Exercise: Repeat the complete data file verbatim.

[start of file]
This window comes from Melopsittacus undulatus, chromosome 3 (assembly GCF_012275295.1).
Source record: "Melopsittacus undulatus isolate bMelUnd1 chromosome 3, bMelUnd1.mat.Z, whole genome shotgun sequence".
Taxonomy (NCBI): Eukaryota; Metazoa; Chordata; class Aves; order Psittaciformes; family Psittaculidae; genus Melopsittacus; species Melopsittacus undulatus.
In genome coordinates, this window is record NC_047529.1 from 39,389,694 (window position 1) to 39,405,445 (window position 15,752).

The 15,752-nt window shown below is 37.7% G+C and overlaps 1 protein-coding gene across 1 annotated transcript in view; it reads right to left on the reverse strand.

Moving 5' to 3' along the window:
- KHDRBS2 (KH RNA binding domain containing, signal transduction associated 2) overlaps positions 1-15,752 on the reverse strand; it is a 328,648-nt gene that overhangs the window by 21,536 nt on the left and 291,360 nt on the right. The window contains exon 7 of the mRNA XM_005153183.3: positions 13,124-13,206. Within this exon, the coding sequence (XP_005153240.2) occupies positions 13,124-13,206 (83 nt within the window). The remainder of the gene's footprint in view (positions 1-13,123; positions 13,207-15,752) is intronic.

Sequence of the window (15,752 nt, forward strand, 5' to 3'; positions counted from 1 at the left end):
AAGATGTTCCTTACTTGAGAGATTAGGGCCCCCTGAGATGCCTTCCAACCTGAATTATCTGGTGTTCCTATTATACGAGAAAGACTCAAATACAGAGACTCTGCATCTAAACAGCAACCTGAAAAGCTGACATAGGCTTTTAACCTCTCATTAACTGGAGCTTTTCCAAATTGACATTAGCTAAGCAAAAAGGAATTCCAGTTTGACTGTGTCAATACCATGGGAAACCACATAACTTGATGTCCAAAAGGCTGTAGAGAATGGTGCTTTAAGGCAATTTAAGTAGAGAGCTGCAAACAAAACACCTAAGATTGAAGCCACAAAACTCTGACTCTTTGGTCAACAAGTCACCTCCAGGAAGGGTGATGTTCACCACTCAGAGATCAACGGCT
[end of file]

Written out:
This window comes from Melopsittacus undulatus, chromosome 3 (assembly GCF_012275295.1).
Source record: "Melopsittacus undulatus isolate bMelUnd1 chromosome 3, bMelUnd1.mat.Z, whole genome shotgun sequence".
Taxonomy (NCBI): Eukaryota; Metazoa; Chordata; class Aves; order Psittaciformes; family Psittaculidae; genus Melopsittacus; species Melopsittacus undulatus.
In genome coordinates, this window is record NC_047529.1 from 39,389,694 (window position 1) to 39,405,445 (window position 15,752).

The 15,752-nt window shown below is 37.7% G+C and overlaps 1 protein-coding gene across 1 annotated transcript in view; it reads right to left on the reverse strand.

Moving 5' to 3' along the window:
- KHDRBS2 (KH RNA binding domain containing, signal transduction associated 2) overlaps positions 1-15,752 on the reverse strand; it is a 328,648-nt gene that overhangs the window by 21,536 nt on the left and 291,360 nt on the right. The window contains exon 7 of the mRNA XM_005153183.3: positions 13,124-13,206. Within this exon, the coding sequence (XP_005153240.2) occupies positions 13,124-13,206 (83 nt within the window). The remainder of the gene's footprint in view (positions 1-13,123; positions 13,207-15,752) is intronic.

Sequence of the window (15,752 nt, forward strand, 5' to 3'; positions counted from 1 at the left end):
AAGATGTTCCTTACTTGAGAGATTAGGGCCCCCTGAGATGCCTTCCAACCTGAATTATCTGGTGTTCCTATTATACGAGAAAGACTCAAATACAGAGACTCTGCATCTAAACAGCAACCTGAAAAGCTGACATAGGCTTTTAACCTCTCATTAACTGGAGCTTTTCCAAATTGACATTAGCTAAGCAAAAAGGAATTCCAGTTTGACTGTGTCAATACCATGGGAAACCACATAACTTGATGTCCAAAAGGCTGTAGAGAATGGTGCTTTAAGGCAATTTAAGTAGAGAGCTGCAAACAAAACACCTAAGATTGAAGCCACAAAACTCTGACTCTTTGGTCAACAAGTCACCTCCAGGAAGGGTGATGTTCACCACTCAGAGATCAACGGCT